The Wreck of the SS Bobby Williamson

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It’s a tricky one.   Hearts have managed to conjure unlikely wins

and draws throughout the season.       Are we any good, or are we

simply getting away with it?       I don't know whether we should

be worried that kind of luck we’ve been enjoying cannot hold forever, or whether Craig Levein really HAS got the attitude right and it's a legitimate factor to rely on in the long run.    Are we making that luck, and the amount of luck we will get is solely dependent on us continuing to make it?     It might have been Ben Hogan, one of the five greatest golfers ever, who said  Funny, ain’t it?   The more I practice, the luckier I get.”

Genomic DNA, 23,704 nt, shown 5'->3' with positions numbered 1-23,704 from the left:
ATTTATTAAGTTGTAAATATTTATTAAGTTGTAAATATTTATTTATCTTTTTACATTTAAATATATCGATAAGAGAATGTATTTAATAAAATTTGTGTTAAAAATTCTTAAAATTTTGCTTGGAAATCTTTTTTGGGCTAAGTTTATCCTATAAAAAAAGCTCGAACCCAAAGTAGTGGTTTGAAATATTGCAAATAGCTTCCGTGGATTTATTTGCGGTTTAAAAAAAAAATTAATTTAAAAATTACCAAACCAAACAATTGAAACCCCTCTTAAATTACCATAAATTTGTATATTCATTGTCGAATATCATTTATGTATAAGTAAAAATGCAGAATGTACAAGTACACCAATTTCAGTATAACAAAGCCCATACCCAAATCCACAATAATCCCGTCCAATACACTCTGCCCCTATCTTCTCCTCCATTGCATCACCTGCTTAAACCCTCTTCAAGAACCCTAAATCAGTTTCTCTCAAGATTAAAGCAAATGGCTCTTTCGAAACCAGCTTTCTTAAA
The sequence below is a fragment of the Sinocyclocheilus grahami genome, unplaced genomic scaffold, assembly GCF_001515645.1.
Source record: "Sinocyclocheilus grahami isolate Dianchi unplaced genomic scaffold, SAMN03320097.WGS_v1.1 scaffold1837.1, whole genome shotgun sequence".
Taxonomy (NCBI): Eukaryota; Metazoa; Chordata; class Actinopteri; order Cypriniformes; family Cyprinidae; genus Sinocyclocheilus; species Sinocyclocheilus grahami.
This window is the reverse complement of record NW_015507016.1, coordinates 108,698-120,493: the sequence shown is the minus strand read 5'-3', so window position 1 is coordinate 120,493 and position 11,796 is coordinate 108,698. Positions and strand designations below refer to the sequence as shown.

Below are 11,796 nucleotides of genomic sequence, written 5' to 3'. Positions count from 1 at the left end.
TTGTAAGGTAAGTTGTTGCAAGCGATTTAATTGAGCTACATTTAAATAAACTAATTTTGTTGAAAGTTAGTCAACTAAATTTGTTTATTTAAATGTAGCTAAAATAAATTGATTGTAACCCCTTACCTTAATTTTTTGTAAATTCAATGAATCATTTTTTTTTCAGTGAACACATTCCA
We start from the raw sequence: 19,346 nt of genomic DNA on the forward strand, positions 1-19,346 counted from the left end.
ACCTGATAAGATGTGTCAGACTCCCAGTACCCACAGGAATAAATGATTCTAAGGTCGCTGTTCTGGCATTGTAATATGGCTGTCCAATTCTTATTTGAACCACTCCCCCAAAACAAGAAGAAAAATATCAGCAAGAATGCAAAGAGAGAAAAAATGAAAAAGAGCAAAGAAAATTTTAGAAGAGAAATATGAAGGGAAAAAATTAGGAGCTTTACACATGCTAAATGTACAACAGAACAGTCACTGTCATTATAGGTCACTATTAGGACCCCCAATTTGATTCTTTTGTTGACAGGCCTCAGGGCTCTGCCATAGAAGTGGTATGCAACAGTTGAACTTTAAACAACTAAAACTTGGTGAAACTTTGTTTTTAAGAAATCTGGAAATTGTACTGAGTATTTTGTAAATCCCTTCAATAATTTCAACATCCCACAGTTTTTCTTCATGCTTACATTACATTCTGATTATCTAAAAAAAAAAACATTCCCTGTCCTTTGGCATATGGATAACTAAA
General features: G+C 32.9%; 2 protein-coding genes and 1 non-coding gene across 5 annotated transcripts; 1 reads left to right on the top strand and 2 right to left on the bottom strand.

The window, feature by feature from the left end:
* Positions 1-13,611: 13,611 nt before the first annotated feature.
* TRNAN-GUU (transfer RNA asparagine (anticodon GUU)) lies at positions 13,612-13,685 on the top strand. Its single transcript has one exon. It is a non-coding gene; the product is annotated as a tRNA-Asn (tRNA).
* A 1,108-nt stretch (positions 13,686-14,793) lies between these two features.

Yesterday Hearts beat Kilmarnock out of sight in the end.     It would have been nice to add a couple more goals: people looking at newspaper results really pick up on the number 5.   And that would have humiliated Kilmarnock publicly and perhaps dealt a nice crushing blow to their hopes of overtaking us in the League;  whereas only 10,000 witnessed their shame, so they may recover.   And at this absolute precise moment, there is nothing more important to Heart of Midlothian than finishing third this year.    Last Tuesday at Hampden the players stood around like tourists from Shropshire at the London Planetarium, wondering what it was all about.          Only Phil Stamp knew, having played in an FA Cup Final.    Should Hearts manage to secure a UEFA Cup spot, and perhaps negotiate their way past AFC Alderney or Rockall Rovers, invaluable experience will be gained if we draw Stuttgart as we did in 2000 or Athens as Hibs did a year later.   Winning those games would be magnificent, but the widening of eyes and broadening of experience can only help those players when we play Rangers in the next Cup semi-final.        We’ll know better what big games are about then, and might even consider trying to win one.